Newspaper article Evening Gazette (Middlesbrough, England)

Walk-In Centres Are Closing So Where Will You Go Now?

Newspaper article Evening Gazette (Middlesbrough, England)

Walk-In Centres Are Closing So Where Will You Go Now?

Article excerpt

Byline: JAMES CAIN james.cain@trinitymirror.com @JIMMYMCAIN

DON'T go to A&E with a grazed knee but do call an ambulance if you have heavy bleeding, chest pain, stroke or severe burns.

It may seem like common sense, but as major changes are introduced to health services across Teesside, health chiefs have released updated advice.

On April 1, walk-ins at North Ormesby and South Bank will close as the local NHS moves to sevendays-a-week service.

The South Tees Clinical Commissioning Group will change opening times at four GP surgeries across the area to cover late, weekend, and bank holiday appointments.

To keep everyone in the South Tees area up to date, the commissioning group has posted a handy leaflet to all residents.

Here are all the numbers and information you need to know. Self care A lot of illnesses and minor injuries - things like grazes, sore throat, coughs and hangovers - can be treated at home.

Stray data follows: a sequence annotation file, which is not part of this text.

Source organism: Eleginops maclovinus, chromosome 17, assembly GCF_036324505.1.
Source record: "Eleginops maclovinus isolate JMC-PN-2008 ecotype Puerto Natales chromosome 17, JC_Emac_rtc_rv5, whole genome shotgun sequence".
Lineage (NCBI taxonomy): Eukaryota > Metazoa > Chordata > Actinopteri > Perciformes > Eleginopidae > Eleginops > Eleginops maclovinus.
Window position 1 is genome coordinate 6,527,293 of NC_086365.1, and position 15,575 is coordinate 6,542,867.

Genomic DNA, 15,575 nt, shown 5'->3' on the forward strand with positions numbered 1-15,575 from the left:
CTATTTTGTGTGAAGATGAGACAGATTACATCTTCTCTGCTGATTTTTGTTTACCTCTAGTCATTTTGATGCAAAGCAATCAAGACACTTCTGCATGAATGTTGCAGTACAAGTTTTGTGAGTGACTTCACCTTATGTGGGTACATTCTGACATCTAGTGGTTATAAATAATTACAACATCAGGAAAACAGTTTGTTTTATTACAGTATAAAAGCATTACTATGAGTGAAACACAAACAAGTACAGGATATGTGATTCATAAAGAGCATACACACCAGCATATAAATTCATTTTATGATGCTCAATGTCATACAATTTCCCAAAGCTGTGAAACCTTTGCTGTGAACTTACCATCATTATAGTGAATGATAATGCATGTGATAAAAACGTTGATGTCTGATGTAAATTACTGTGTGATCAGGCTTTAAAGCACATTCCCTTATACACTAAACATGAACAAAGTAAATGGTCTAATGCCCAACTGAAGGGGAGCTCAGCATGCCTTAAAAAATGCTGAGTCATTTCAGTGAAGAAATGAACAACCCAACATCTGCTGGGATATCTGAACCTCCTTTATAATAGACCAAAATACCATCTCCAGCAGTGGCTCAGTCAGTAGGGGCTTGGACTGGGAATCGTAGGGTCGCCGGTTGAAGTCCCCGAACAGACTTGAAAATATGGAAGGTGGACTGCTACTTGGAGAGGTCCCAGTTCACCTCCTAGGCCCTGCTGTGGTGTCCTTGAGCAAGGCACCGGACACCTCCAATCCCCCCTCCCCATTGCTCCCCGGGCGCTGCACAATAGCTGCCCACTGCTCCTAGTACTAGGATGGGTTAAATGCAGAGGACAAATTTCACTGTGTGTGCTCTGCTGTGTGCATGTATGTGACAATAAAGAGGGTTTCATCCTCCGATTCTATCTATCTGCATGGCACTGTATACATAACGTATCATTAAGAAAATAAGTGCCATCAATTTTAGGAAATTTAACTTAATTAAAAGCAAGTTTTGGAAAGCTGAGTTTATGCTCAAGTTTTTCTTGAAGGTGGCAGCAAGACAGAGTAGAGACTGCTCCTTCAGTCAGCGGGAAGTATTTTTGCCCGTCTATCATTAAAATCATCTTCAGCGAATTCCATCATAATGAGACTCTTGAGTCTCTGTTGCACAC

Best thing to do is to keep a wellstocked first aid kit at home.

Useful items include paracetamol or ibuprofen, oral rehydration sachets for diarrhoea, antacids, antihistamines and other things like plasters, bandages and a thermometer.

NHS 111 This is the number to call if you urgently need medical help or advice but it's not a life-threatening situation.

The 111 line is open 24 hours a day, seven days a week.

If you have hearing or communication difficulties, you can also use the NHS 111 service using a textphone by dialling 18000 111.

Pharmacist Found all over Teesside and East Cleveland, a pharmacist is a highlytrained healthcare professional who can offer advice on common illnesses and medicines. Each pharmacy includes a quiet area for consultations in case you want to speak to someone privately.

So if you're suffering with something like diarrhoea, a runny nose, a cough or a headache, the pharmacy is probably the best place to go.

GPIf you have a fever, ear pain, unexplained pains or feel otherwise ill, you may need to see a GP.

Your first port of call will be your own GP, but from April 1, four GP centres in the South Tees area will be open for extended hours. …

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